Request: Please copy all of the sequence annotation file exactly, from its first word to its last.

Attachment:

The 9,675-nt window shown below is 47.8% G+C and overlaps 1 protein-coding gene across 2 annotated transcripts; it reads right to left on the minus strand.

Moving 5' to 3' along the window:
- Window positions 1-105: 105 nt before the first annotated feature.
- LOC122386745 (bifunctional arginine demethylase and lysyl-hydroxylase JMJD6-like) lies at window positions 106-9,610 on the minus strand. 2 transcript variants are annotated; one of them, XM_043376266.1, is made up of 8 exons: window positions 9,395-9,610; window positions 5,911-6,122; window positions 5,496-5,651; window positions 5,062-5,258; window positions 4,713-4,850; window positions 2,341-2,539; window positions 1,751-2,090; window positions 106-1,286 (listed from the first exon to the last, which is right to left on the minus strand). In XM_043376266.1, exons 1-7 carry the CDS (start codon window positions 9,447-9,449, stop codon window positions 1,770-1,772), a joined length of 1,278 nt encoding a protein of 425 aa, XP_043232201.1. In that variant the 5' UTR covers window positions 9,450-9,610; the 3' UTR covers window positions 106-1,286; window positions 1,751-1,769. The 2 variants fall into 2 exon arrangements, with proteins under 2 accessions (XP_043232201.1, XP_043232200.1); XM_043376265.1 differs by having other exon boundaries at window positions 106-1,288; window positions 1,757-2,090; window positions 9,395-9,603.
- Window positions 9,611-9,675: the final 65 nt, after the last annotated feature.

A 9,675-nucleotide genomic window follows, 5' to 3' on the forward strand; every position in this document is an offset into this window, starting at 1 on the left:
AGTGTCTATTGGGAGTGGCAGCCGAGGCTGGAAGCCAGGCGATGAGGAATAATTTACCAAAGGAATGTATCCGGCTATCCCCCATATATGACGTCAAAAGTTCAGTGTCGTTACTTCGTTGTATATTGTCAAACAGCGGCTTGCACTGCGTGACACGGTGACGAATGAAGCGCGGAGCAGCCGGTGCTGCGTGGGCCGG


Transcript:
The 9,675-nt window shown below is 47.8% G+C and overlaps 1 protein-coding gene across 2 annotated transcripts; it reads right to left on the minus strand.

Moving 5' to 3' along the window:
- Window positions 1-105: 105 nt before the first annotated feature.
- LOC122386745 (bifunctional arginine demethylase and lysyl-hydroxylase JMJD6-like) lies at window positions 106-9,610 on the minus strand. 2 transcript variants are annotated; one of them, XM_043376266.1, is made up of 8 exons: window positions 9,395-9,610; window positions 5,911-6,122; window positions 5,496-5,651; window positions 5,062-5,258; window positions 4,713-4,850; window positions 2,341-2,539; window positions 1,751-2,090; window positions 106-1,286 (listed from the first exon to the last, which is right to left on the minus strand). In XM_043376266.1, exons 1-7 carry the CDS (start codon window positions 9,447-9,449, stop codon window positions 1,770-1,772), a joined length of 1,278 nt encoding a protein of 425 aa, XP_043232201.1. In that variant the 5' UTR covers window positions 9,450-9,610; the 3' UTR covers window positions 106-1,286; window positions 1,751-1,769. The 2 variants fall into 2 exon arrangements, with proteins under 2 accessions (XP_043232201.1, XP_043232200.1); XM_043376265.1 differs by having other exon boundaries at window positions 106-1,288; window positions 1,757-2,090; window positions 9,395-9,603.
- Window positions 9,611-9,675: the final 65 nt, after the last annotated feature.

A 9,675-nucleotide genomic window follows, 5' to 3' on the forward strand; every position in this document is an offset into this window, starting at 1 on the left:
AGTGTCTATTGGGAGTGGCAGCCGAGGCTGGAAGCCAGGCGATGAGGAATAATTTACCAAAGGAATGTATCCGGCTATCCCCCATATATGACGTCAAAAGTTCAGTGTCGTTACTTCGTTGTATATTGTCAAACAGCGGCTTGCACTGCGTGACACGGTGACGAATGAAGCGCGGAGCAGCCGGTGCTGCGTGGGCCGG